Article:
"We are collaborating with a group in Singapore that has developed candidate ICMT inhibitor drugs and we will now test them on mice with progeria. Because the drugs have not yet been tested in humans, it will be a few years before we know whether these drugs will be appropriate for the treatment of progeria," Martin Bergö explains.

Although there are only a few hundred children in the world with progeria, the disease, children, and research have attracted a great deal of attention.

"The reason is obvious: the resemblance between progeria patients and normally-aged individuals is striking and it is tempting to speculate that progeria is a window into our normal aging process. The children develop osteoporosis, myocardial infarction, stroke, and muscle weakness. They display poor growth and lose their hair, but interestingly, they do not develop dementia or cancer," says Martin Bergö, who is also studying the impact of inhibiting ICMT on the normal aging process in mice.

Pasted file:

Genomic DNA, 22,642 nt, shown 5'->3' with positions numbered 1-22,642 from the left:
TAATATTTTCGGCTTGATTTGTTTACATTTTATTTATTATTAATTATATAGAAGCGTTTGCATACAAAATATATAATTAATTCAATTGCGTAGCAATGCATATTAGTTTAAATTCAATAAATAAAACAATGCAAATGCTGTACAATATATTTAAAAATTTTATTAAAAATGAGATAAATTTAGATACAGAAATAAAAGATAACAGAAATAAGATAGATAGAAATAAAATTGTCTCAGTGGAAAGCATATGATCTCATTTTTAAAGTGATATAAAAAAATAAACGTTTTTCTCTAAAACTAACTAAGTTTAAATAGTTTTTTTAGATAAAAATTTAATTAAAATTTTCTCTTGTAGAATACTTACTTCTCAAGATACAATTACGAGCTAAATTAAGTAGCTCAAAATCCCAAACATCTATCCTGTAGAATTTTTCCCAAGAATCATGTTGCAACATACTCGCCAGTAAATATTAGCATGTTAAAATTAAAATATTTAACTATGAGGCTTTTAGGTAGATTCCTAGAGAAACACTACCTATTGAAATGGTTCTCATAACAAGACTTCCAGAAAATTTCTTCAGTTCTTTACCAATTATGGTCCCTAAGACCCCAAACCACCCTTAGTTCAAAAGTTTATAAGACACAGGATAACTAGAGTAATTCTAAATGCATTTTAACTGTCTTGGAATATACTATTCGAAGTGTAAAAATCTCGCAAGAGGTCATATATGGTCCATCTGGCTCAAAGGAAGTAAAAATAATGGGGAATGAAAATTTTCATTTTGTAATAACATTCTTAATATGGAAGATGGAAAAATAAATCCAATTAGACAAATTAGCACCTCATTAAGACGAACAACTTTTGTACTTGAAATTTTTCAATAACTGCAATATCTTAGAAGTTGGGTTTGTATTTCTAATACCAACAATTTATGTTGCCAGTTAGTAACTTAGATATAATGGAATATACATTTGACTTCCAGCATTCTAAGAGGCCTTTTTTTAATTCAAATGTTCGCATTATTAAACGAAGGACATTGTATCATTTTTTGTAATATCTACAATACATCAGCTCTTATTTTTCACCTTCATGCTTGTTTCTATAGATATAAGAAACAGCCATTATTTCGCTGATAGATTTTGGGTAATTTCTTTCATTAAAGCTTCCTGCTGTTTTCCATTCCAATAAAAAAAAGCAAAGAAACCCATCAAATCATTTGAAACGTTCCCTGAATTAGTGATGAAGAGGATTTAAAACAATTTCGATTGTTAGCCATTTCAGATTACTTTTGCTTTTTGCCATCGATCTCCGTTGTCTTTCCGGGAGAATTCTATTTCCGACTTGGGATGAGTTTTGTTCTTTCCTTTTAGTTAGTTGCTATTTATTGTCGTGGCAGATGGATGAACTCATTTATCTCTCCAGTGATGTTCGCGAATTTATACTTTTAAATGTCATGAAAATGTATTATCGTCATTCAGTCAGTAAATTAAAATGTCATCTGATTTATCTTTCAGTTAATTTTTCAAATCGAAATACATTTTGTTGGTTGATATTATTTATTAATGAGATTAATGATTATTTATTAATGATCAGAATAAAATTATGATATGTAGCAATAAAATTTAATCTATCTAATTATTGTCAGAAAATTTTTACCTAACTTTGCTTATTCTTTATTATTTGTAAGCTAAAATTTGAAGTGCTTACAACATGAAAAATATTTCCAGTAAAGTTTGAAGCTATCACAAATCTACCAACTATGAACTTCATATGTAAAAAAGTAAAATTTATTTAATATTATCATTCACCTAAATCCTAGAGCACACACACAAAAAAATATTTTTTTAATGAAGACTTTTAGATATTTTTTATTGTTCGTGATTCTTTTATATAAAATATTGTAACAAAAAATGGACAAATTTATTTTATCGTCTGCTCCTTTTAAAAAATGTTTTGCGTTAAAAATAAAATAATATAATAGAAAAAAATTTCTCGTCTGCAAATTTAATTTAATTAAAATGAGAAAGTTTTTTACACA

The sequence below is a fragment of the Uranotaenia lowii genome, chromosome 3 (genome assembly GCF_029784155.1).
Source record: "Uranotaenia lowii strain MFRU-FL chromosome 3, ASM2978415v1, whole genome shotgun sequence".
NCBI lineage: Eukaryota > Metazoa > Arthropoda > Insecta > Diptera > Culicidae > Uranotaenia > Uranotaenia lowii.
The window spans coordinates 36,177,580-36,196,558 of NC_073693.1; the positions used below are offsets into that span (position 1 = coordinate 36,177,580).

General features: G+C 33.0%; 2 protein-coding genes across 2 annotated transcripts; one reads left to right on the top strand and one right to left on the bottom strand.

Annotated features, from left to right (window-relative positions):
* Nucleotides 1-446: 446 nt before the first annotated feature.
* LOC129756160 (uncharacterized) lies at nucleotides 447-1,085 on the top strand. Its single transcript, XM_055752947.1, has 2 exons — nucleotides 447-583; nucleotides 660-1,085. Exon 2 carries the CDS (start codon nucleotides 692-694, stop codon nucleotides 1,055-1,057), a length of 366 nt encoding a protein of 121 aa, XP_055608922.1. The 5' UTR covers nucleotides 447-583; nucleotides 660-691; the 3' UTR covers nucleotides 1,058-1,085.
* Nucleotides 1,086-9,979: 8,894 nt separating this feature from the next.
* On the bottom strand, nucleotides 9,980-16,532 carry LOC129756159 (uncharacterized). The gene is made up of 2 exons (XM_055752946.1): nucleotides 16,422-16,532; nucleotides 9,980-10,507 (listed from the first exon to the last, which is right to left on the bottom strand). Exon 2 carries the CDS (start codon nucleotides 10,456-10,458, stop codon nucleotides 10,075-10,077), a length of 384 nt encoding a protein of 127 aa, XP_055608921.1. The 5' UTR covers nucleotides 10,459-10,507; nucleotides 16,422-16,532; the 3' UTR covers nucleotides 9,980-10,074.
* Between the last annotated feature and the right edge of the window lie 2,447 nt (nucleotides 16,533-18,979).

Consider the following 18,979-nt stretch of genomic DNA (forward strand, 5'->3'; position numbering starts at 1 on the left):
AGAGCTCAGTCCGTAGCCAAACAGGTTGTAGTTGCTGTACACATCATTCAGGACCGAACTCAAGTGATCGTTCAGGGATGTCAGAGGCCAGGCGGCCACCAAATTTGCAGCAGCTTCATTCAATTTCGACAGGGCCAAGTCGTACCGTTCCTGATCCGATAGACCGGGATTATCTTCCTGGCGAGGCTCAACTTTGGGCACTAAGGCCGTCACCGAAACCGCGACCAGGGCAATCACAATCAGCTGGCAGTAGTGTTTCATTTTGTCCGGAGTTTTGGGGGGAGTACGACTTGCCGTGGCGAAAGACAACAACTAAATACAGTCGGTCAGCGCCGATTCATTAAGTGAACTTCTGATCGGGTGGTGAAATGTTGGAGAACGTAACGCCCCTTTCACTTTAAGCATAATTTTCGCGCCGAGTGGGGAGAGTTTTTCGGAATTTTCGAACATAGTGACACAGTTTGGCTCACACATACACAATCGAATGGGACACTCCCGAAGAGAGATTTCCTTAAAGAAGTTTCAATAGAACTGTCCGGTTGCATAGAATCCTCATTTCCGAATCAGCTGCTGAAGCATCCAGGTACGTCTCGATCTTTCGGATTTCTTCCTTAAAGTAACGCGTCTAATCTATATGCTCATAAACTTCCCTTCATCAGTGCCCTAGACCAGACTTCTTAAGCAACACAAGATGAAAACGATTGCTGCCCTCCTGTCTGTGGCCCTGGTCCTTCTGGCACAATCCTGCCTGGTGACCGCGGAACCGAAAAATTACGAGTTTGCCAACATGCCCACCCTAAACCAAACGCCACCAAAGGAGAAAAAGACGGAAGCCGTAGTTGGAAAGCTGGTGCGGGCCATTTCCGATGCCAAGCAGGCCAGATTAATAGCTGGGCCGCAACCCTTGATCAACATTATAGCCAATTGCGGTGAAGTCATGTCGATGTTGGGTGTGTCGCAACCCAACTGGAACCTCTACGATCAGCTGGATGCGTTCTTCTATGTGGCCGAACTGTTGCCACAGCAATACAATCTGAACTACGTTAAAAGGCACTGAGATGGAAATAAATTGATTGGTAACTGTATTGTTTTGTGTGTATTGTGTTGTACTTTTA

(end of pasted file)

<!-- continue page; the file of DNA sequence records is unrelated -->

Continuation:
Story Source:

The above story is based on materials provided by University of Gothenburg. Note: Materials may be edited for content and length.


Journal Reference:

  1. Mohamed X. Ibrahim, Volkan I. Sayin, Murali K. Akula, Meng Liu, Loren G. Fong, Stephen G. Young, and Martin O. Bergo. Targeting Isoprenylcysteine Methylation Ameliorates Disease in a Mouse Model of Progeria. Science, 16 May 2013 DOI: 10.1126/science.1238880

Cite This Page:

University of Gothenburg. "Accelerated aging in children: Promising treatment for progeria within reach." ScienceDaily. ScienceDaily, 16 May 2013. <www.sciencedaily.com/releases/2013/05/130516142543.htm>.
University of Gothenburg. (2013, May 16). Accelerated aging in children: Promising treatment for progeria within reach. ScienceDaily. Retrieved October 23, 2014 from www.sciencedaily.com/releases/2013/05/130516142543.htm
University of Gothenburg. "Accelerated aging in children: Promising treatment for progeria within reach." ScienceDaily. www.sciencedaily.com/releases/2013/05/130516142543.htm (accessed October 23, 2014).

Share This



More Health & Medicine News

Thursday, October 23, 2014

Featured Research

from universities, journals, and other organizations


Featured Videos

from AP, Reuters, AFP, and other news services